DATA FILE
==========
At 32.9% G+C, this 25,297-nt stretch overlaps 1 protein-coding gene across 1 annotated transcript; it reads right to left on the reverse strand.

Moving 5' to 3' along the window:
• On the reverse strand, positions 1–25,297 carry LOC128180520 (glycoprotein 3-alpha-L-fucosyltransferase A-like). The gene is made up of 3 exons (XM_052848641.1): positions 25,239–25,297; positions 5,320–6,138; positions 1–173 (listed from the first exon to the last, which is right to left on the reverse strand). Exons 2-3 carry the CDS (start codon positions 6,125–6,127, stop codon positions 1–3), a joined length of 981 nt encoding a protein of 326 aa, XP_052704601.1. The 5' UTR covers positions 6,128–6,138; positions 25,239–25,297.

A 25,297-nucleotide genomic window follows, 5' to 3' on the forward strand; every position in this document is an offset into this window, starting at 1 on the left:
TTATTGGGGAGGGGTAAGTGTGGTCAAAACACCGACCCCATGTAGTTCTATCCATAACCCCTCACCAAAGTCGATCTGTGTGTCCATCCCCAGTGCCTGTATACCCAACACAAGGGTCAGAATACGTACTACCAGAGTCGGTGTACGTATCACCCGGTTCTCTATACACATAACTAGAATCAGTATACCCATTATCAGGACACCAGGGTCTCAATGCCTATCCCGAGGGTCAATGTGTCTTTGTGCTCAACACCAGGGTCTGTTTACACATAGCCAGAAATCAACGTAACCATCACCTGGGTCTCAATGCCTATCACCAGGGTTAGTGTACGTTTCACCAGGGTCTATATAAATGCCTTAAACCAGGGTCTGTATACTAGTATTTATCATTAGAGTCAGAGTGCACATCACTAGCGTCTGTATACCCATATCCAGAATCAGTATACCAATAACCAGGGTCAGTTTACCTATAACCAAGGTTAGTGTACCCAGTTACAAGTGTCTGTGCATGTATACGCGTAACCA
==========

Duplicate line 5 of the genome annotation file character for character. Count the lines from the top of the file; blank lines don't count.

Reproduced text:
TTATTGGGGAGGGGTAAGTGTGGTCAAAACACCGACCCCATGTAGTTCTATCCATAACCCCTCACCAAAGTCGATCTGTGTGTCCATCCCCAGTGCCTGTATACCCAACACAAGGGTCAGAATACGTACTACCAGAGTCGGTGTACGTATCACCCGGTTCTCTATACACATAACTAGAATCAGTATACCCATTATCAGGACACCAGGGTCTCAATGCCTATCCCGAGGGTCAATGTGTCTTTGTGCTCAACACCAGGGTCTGTTTACACATAGCCAGAAATCAACGTAACCATCACCTGGGTCTCAATGCCTATCACCAGGGTTAGTGTACGTTTCACCAGGGTCTATATAAATGCCTTAAACCAGGGTCTGTATACTAGTATTTATCATTAGAGTCAGAGTGCACATCACTAGCGTCTGTATACCCATATCCAGAATCAGTATACCAATAACCAGGGTCAGTTTACCTATAACCAAGGTTAGTGTACCCAGTTACAAGTGTCTGTGCATGTATACGCGTAACCA